of the overall groove. The metallic-printed cover art could not be more psychedelic (it was designed, like
all of Hanadensha's releases, by Masahiko Ohno, long-time designer of albums from Alchemy Records and
other labels), and the music follows suit, with song titles like "Star", "Space", "Sweet/Sky" and
"Sea/Smoke". Some of the songs are like spacey lounge jazz ("Sun/Sex"), while others are slowly pulsing
drone-rock that groups like Portishead could only dream of making. "Star" is slow surf-rock from Alpha
Centauri; "Salamander" is a percussive song that suddenly pulls the drums out from under you and leaves
you floating amidst glinting synthesizer bubbles. Really, this is an unbelievably good album for a drifting
mind, even without drugs. With them...well, you're on your own.
HANADENSHA Astral Pigmy Wave CD (Circle Sunshine)
In 1997, Hanadensha went for broke with a trilogy of totally psyched-out, drug-induced space music EPs.
This CD, the first, has two very long tracks. "Astral Pigmy Wave" itself is 18 minutes, starting with
chanting pygmies (I suppose) over spacey synthesizer drones. It slowly changes to murmuring sounds,
burbling liquid tones and elongated noises. "Herb Tower" is 21 minutes of continually reverberating
electronic sounds, occasional guitar notes delayed to infinity, and dreamy synthesizers. Late night sounds
for stoned floating.
HANADENSHA Acoustic Mothership CD (Circle Sunshine)
The second of the trilogy boasts four tracks for 38 minutes worth of space out. "Brazilian Morning Fever"
is a brief opener with clicking, vibrating sounds and weird noises. "Acid River" flows for eight minutes
with heavy fuzzed-out waves of sound, topped by trebly notes (guitar? synth? who knows) warping and
repeating over itself in a mesmerizing fashion. "Elemental Jam" isn't quite as exciting; its organ-loaded
meandering doesn't seem to go anywhere much. "Acoustic Mothership" starts out with cool rhythmic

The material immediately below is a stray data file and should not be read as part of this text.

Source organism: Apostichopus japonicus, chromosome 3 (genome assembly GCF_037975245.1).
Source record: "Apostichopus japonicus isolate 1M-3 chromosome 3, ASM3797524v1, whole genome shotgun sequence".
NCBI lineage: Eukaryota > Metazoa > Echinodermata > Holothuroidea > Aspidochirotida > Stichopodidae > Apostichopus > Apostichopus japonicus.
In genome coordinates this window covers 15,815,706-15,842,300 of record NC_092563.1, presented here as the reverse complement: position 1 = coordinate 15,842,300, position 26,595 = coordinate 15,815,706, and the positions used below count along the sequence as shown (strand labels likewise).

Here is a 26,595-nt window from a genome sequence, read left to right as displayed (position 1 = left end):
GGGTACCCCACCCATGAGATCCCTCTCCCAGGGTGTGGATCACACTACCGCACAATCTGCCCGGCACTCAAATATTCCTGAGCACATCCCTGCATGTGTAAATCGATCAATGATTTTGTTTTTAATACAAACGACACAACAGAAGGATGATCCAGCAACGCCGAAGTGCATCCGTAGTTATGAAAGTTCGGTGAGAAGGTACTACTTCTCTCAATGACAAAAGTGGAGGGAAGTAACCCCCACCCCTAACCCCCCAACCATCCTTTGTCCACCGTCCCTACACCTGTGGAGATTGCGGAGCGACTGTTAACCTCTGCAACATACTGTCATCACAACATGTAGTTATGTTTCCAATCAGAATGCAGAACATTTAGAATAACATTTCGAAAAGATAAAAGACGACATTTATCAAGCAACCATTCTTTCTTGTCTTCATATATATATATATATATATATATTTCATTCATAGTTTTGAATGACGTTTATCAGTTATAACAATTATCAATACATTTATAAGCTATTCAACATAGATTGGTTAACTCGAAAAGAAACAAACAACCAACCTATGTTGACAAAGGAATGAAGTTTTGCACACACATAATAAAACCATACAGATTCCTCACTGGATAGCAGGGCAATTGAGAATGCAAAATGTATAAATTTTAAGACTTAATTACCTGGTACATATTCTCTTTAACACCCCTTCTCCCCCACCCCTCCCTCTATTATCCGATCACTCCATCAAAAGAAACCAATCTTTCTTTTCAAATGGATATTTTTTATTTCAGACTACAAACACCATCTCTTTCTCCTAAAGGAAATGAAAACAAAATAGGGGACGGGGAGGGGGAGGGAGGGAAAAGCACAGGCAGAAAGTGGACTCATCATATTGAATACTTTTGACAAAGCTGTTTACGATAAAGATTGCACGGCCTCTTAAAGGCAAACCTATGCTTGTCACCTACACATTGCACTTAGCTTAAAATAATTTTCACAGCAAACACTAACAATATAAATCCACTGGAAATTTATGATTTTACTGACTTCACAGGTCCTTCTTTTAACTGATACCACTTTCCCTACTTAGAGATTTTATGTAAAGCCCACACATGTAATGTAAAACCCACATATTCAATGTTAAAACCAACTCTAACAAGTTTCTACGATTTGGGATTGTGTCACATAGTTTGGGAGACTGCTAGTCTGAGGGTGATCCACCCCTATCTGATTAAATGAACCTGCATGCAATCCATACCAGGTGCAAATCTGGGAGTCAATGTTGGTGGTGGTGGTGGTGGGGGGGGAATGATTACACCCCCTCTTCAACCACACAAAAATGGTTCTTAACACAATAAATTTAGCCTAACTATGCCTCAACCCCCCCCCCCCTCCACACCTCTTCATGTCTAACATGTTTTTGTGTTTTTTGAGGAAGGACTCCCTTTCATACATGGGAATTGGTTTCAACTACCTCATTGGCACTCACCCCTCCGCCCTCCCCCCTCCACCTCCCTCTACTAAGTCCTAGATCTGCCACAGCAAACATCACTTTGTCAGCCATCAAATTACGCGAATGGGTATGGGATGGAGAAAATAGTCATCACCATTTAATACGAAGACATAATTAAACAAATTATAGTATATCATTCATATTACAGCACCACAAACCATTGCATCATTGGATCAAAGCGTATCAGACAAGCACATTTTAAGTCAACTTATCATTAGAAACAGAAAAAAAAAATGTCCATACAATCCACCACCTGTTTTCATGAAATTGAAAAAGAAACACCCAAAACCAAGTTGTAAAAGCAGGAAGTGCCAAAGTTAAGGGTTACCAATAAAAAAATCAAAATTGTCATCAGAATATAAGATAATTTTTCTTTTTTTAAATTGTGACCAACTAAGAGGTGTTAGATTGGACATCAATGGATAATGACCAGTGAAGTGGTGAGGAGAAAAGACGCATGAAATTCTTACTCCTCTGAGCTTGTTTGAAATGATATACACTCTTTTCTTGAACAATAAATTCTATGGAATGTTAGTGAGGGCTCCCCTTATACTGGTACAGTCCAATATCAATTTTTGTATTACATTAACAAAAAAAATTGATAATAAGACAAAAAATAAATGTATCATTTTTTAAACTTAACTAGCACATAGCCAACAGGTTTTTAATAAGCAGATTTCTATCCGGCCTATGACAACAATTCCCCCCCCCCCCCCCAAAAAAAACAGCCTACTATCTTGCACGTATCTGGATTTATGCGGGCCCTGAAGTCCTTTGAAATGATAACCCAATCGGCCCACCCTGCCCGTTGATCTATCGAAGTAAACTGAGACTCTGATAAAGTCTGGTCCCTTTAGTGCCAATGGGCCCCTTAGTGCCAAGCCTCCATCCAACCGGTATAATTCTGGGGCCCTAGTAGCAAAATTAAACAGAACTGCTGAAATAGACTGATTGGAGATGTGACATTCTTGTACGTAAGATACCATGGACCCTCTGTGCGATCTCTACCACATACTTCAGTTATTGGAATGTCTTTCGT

chirps and noises that slowly change as other synthesizer sounds come and go.
HANADENSHA Doobie Shining Love CD (Circle Sunshine)
This is the shortest of the three EPs, with three songs totalling 18 minutes, and is somewhat different from
the other two as it has actual songs, of a sort. "Doobie Shining Love" presents a slow, funky bassline over a
synth rhythm, as smooth vocals murmur the title over and over while spaced-out electronic tones float by.
Pretty cool. "Star" is taken from the Narcotic Guitar album and included here, for some reason. "Seasky
Rainbow" closes the CD with a nice, happy-sounding song. A simple melody picked on the guitar is
augmented by synth and organ, with other, occasionally goofy, sounds. Then about halfway through, the
gears abruptly change and a heavier fuzz-guitar sound beefs things up nicely.
This trilogy may be a little costly to obtain, being independently-released in Japan only, but if you're into
spaced-out stoner sounds, they're hard to beat. But anyone interested in psychedelic space must track down
Narcotic Guitar -- it's worth a lot of effort to find. The band's first two albums, being rather different, will
likely appeal to different tastes, but are fine heavy rock.